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Are You Getting Water in Your Air Intake System?

When operating equipment in wet weather conditions, it is common for excess moisture to be drawn into the air intake system. This is particularly common in on-highway equipment which often operates at high speed in very wet weather.

Unfortunately, this moisture can have some undesirable effects, including:
  • Giving higher restriction readings
  • Causing any residual dust to cake into mud
  • Causing blocked vacuator valves
  • Saturating some of the filter media
  • Corrosion or water damage to intake system

There are a number of steps you can take to reduce, or even eliminate the impact of wet weather operation. There are also ways of preventing much of the moisture in the incoming air from entering the air cleaner.

Common water prevention intake accessories: air ram, rain cap, inline separator, and in-line moisture skimmer

For on-highway applications, the use of an air ram will help to eliminate much of the excess water as the air is drawn into the intake.

For off-road equipment, the use of a good quality rain cap or stack-top moisture eliminator will remove up to 80% of moisture from incoming air.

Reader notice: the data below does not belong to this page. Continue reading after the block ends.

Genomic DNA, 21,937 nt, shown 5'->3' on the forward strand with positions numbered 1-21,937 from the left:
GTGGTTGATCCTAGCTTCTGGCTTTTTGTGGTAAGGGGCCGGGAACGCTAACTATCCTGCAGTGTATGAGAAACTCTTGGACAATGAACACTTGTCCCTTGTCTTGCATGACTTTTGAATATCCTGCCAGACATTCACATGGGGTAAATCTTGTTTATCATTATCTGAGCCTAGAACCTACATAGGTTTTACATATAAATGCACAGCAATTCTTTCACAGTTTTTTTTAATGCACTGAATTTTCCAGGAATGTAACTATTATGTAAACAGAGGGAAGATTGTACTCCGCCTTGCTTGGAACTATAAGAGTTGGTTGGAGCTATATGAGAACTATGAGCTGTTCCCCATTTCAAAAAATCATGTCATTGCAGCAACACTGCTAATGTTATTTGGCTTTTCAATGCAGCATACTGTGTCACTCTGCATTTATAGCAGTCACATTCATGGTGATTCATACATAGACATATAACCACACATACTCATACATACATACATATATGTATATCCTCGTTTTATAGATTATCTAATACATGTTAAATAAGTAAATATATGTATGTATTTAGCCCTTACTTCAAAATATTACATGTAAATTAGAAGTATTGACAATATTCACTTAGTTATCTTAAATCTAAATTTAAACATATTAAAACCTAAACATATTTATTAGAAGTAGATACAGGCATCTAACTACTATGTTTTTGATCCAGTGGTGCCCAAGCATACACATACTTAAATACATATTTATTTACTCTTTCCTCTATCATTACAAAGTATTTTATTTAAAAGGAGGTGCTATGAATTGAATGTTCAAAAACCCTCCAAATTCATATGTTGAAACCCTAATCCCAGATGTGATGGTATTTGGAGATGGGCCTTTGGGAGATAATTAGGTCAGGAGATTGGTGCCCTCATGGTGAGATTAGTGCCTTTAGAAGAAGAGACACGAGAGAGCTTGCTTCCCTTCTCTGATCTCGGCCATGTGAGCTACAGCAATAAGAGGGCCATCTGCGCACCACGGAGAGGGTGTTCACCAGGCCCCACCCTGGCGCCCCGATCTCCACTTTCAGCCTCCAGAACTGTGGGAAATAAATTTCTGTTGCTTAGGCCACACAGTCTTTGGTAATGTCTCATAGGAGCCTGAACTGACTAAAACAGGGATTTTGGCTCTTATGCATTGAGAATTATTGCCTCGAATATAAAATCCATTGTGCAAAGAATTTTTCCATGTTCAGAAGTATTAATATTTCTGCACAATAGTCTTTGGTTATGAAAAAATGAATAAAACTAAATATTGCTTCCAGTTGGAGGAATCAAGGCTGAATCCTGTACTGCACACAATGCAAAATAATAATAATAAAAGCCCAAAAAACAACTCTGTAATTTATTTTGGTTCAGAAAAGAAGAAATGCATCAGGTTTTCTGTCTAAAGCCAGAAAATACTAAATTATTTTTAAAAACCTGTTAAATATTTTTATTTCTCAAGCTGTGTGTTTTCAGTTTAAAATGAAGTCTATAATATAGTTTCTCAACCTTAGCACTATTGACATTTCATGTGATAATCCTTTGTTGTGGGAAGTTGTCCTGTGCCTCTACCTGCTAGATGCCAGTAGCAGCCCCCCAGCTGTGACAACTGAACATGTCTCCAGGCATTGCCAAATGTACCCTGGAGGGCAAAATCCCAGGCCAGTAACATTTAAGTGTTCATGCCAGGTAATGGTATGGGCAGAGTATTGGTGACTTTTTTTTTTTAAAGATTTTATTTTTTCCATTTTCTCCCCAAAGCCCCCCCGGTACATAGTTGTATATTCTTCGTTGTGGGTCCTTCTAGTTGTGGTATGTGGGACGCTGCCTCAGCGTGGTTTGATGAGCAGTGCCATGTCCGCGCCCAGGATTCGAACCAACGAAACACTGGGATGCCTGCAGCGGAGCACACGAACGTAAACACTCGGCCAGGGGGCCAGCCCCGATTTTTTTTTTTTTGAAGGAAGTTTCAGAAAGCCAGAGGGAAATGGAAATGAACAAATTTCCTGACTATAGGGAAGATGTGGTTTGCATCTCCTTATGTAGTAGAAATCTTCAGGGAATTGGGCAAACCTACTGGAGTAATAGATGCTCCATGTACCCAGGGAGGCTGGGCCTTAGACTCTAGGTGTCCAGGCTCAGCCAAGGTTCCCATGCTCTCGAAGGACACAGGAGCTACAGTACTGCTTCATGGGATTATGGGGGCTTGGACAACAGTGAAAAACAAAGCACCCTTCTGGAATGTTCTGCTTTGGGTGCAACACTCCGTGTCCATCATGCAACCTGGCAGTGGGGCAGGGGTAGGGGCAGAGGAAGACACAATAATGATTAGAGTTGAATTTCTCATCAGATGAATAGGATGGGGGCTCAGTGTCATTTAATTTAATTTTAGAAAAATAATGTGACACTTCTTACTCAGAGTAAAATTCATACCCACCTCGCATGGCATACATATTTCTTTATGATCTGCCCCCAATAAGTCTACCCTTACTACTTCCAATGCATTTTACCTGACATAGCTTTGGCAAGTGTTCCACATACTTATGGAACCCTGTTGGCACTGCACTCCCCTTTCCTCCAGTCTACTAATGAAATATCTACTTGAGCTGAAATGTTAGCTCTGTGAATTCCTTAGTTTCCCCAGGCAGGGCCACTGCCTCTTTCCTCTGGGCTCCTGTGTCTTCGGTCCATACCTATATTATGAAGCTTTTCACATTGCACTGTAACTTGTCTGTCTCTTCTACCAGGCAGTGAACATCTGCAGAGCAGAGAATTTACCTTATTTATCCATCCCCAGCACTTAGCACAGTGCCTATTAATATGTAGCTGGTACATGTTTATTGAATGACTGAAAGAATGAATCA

An inline separator, mounted before the air cleaner will also remove up to 80% of the moisture (and up to 70% of dust in dry conditions!) from the incoming air and is suitable for both on and off road vehicles.

Another option is to install an in-line moisture skimmer, designed to fit in a horizontal position before the air cleaner.

None of these moisture reducing devices have any moving parts. They are virtually maintenance free, other than an occasional inspection during servicing. All will remove most of the incoming water from moisture laden air, giving longer filter life, reduced operating costs and better performance.

Did You Know?

If your restriction indicator has locked at the maximum restriction level after operating in wet conditions, it needs servicing. To service the indicator, remove, clean and dry the indicator. Reset it and apply a small amount of vacuum. If it locks up again, reset and refit it. If it does not lock, you need to replace it.

Checklist
  • Inspect your vac valve daily to ensure it is clear and undamaged. (This is good practice regardless of the weather conditions)

  • Ensure your air filter is installed correctly and that the cover of your air cleaner is fitted and sealing properly. (Many air cleaners have a cover seal that may need replacing periodically if worn or damaged.)

  • Inspect your entire air intake system to ensure all seals are in good condition and are air tight. (Any leaks before the air cleaner will draw water in, while any leaks after the air cleaner will allow contaminant to reach your engine resulting in costly repairs.)

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